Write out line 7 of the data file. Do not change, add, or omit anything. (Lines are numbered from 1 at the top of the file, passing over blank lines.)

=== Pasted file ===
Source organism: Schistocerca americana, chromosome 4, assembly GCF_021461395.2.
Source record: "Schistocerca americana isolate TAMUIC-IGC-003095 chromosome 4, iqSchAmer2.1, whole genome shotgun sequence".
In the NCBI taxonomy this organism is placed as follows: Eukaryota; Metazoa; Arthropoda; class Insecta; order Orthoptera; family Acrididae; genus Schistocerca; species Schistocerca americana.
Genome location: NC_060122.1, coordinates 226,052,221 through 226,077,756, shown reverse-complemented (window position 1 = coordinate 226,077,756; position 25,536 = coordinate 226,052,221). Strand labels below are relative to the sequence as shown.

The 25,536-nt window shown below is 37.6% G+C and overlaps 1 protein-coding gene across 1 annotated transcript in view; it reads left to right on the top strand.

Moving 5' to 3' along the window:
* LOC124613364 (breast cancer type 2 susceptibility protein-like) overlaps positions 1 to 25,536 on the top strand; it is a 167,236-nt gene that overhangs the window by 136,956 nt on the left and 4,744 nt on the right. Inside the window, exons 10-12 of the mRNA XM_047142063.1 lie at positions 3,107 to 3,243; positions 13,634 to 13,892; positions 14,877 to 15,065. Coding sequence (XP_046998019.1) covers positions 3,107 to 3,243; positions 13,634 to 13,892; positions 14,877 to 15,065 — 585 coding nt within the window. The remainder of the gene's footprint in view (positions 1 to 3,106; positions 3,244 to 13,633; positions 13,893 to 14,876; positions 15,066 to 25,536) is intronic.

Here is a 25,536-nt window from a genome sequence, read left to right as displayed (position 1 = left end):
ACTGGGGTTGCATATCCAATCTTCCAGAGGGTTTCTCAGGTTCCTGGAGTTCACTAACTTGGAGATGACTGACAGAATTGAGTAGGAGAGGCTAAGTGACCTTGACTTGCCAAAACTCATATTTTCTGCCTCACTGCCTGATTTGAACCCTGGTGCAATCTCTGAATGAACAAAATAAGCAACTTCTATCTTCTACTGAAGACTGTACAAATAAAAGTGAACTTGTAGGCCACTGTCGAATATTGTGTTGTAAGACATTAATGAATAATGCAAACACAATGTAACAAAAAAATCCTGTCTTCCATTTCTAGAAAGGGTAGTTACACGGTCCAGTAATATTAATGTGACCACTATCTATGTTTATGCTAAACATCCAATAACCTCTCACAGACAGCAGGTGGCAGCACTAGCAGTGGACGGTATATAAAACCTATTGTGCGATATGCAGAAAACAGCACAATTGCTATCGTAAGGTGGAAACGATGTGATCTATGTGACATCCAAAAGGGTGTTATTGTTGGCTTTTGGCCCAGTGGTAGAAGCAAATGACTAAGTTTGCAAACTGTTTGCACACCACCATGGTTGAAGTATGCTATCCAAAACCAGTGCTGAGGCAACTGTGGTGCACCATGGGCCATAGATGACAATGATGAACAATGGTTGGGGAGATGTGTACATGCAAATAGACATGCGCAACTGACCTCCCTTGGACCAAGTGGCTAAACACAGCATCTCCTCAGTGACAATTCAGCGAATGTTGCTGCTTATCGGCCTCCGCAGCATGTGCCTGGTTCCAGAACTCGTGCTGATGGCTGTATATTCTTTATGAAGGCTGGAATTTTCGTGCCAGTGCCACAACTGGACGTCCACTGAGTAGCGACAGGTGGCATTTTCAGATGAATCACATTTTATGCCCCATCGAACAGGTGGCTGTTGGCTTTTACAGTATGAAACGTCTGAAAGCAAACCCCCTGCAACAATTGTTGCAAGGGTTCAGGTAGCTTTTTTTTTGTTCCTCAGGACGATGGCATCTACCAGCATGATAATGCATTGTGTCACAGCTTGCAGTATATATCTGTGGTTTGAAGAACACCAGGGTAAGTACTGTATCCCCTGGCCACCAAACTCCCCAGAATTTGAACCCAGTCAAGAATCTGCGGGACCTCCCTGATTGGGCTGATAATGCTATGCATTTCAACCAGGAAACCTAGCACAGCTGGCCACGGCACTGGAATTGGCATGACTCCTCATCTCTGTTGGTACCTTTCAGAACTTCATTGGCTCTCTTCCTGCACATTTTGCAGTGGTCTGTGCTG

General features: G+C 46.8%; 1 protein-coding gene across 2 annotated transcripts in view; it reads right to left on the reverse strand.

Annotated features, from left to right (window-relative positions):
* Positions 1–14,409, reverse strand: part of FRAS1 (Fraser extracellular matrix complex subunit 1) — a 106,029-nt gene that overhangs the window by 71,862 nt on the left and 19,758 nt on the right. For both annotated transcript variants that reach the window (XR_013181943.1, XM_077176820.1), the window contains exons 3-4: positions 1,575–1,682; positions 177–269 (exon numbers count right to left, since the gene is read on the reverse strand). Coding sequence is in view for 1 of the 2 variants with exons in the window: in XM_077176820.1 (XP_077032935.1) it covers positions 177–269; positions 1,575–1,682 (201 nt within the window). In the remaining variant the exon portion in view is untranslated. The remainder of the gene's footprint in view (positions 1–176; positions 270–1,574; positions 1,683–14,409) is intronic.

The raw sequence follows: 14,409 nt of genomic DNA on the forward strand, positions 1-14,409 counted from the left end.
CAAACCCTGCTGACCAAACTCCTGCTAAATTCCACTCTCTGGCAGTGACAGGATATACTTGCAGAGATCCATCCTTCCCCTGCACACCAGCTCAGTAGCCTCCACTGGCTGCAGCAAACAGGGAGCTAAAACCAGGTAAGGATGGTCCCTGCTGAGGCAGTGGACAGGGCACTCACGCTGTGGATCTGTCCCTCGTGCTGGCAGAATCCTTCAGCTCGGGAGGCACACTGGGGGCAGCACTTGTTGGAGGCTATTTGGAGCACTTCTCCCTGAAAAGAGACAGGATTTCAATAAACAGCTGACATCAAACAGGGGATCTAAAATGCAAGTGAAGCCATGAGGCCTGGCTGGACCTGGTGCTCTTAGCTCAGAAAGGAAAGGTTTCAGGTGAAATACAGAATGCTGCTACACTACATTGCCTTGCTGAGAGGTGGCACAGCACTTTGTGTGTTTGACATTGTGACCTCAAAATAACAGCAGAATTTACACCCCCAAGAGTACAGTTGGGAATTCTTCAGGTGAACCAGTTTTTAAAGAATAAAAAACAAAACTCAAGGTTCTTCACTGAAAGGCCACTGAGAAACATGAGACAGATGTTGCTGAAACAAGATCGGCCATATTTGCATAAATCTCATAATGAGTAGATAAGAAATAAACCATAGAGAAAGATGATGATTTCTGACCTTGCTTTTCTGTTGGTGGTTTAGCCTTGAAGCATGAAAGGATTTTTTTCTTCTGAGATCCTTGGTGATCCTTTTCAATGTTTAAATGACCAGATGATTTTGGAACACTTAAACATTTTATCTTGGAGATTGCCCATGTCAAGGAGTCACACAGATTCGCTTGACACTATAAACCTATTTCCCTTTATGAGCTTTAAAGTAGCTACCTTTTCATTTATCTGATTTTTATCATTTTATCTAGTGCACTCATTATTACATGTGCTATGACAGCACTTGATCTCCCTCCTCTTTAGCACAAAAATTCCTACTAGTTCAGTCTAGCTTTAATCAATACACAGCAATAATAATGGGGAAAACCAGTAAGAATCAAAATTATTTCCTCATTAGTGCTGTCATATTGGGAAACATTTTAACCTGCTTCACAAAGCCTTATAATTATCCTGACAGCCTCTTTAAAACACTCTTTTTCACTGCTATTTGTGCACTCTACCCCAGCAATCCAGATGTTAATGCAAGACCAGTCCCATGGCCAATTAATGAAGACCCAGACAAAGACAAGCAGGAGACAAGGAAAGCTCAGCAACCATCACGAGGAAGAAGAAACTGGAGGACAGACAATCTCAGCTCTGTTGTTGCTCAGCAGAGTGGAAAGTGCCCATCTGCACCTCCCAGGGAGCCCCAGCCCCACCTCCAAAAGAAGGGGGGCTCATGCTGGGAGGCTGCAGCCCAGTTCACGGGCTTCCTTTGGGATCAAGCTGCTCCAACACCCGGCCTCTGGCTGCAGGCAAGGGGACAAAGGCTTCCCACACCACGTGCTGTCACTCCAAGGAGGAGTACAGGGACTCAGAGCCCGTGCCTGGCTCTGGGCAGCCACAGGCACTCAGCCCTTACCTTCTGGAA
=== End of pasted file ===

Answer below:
* LOC124613364 (breast cancer type 2 susceptibility protein-like) overlaps positions 1 to 25,536 on the top strand; it is a 167,236-nt gene that overhangs the window by 136,956 nt on the left and 4,744 nt on the right. Inside the window, exons 10-12 of the mRNA XM_047142063.1 lie at positions 3,107 to 3,243; positions 13,634 to 13,892; positions 14,877 to 15,065. Coding sequence (XP_046998019.1) covers positions 3,107 to 3,243; positions 13,634 to 13,892; positions 14,877 to 15,065 — 585 coding nt within the window. The remainder of the gene's footprint in view (positions 1 to 3,106; positions 3,244 to 13,633; positions 13,893 to 14,876; positions 15,066 to 25,536) is intronic.